Eberhard von Gemmingen SJ
Editorial to the German-language Program 2003
The world is turbulent by the tensions between religions and cultures. It is discussing "preventive war" against Iraq. The Arabian and Islamic world has more and more the impression that the "Western world" is only interested in mineral oil.
But many Muslims from Indonesia up to Morocco are even more afraid that the 'Western life stile' shall be pressed upon them, and that thereby their traditional order of life will be overthrown. That means in concrete term that e.g. women are allowed to show themselves scantily dressed in public, that a father loses the authority over his children, that the order of praying, fasting and alms giving is upset, that a Western liberalism comes where moral no longer exists.
How justified are such suspicions? And is the Western world allowed - taking the Muslim way of life into consideration - to give up its principles or to relativize them? For example the conviction, that marriage is a partnership between husband and wife, and that from a certain age children are allowed to be responsible for their lives?
No, the West must not give up any of its fundamental principles of freedom, justice and humanity, but it is not allowed to force
It is also known that in Arab countries almost no democracy exists. Also in Europe the process of democratization needed centuries - and it was distressing. Today the processes of modernization will happen faster because of the globalization. But changes in our way of life, family ethics, child education, religious norms and customs deeply intervene in the life of every individual human being. That is why they need particularly much time.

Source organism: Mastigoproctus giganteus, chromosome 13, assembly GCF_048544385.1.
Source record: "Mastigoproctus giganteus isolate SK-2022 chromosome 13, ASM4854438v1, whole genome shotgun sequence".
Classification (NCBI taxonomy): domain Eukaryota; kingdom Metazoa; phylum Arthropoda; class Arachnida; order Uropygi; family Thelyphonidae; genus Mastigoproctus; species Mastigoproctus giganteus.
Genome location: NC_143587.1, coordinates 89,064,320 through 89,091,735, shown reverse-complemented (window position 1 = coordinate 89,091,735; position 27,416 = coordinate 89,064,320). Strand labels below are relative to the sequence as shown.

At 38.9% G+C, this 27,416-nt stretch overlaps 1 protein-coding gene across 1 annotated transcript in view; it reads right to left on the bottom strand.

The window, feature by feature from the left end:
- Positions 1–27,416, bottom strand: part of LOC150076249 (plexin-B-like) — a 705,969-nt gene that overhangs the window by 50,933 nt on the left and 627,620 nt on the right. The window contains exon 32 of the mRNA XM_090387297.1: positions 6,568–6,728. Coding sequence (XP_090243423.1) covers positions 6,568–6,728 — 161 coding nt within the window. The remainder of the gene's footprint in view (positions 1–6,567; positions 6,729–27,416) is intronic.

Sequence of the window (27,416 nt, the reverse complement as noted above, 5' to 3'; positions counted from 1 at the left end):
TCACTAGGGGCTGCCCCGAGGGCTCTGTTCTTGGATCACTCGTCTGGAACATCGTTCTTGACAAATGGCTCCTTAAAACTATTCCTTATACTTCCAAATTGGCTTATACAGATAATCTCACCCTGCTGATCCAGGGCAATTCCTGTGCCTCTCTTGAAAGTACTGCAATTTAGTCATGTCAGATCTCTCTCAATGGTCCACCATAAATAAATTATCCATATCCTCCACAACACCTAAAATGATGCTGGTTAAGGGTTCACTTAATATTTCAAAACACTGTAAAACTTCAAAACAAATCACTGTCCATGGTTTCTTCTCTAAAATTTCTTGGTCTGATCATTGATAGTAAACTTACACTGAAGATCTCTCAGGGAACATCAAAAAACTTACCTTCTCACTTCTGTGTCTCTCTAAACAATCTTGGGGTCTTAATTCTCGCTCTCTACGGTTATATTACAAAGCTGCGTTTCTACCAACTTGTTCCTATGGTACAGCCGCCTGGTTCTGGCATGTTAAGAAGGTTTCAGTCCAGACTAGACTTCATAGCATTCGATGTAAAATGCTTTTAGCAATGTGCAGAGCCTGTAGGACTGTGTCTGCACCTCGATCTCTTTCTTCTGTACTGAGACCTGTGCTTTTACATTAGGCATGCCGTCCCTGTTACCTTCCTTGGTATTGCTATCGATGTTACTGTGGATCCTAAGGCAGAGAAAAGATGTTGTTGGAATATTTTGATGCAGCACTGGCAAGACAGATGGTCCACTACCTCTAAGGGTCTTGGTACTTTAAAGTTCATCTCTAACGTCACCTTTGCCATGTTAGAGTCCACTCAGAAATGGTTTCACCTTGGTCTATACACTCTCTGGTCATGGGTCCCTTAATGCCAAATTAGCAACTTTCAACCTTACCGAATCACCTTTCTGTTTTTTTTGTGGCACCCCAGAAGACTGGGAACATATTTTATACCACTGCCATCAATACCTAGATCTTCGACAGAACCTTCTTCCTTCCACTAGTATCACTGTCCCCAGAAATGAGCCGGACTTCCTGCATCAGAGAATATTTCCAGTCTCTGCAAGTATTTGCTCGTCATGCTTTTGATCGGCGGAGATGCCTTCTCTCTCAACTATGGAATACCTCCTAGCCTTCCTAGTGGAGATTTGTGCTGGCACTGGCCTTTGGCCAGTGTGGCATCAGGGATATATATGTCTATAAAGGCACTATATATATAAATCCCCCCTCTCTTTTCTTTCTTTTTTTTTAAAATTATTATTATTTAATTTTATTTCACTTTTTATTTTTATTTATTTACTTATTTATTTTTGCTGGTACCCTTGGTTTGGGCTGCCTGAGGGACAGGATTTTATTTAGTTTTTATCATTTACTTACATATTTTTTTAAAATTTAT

Still a word about the globalized economy. Probably all peoples of the world want to share in the 'big cake'. With the economic interconnection comes the cultural invasion of the West. The governments of Islamic states and the Arab world will time and again have to decide how much Western influence they want to admit in view of the economic interconnection. But the West has to take into account that its partners - because of their different cultural conceptions - face enormous challenges.
If the West will go on as insensible as in the last decades, then the 'Clash of Civilisation' will increase. It is remarkable indeed that at the moment all Arab states side with Saddam Hussein although they disapprove of him as person and of his regime. But if the 'family' is attacked from outside one takes the side of the unloved family member. I would like to call out to all Western politicians, 'If you only think of defence against terrorists, then you actually think much too short-sighted. You should rather wonder on which breeding-ground the terrorists have grown. Not only the Taliban, no, the cultures feel threatened and now strike back.
Perhaps our western leaders need coaching in religion and psychology.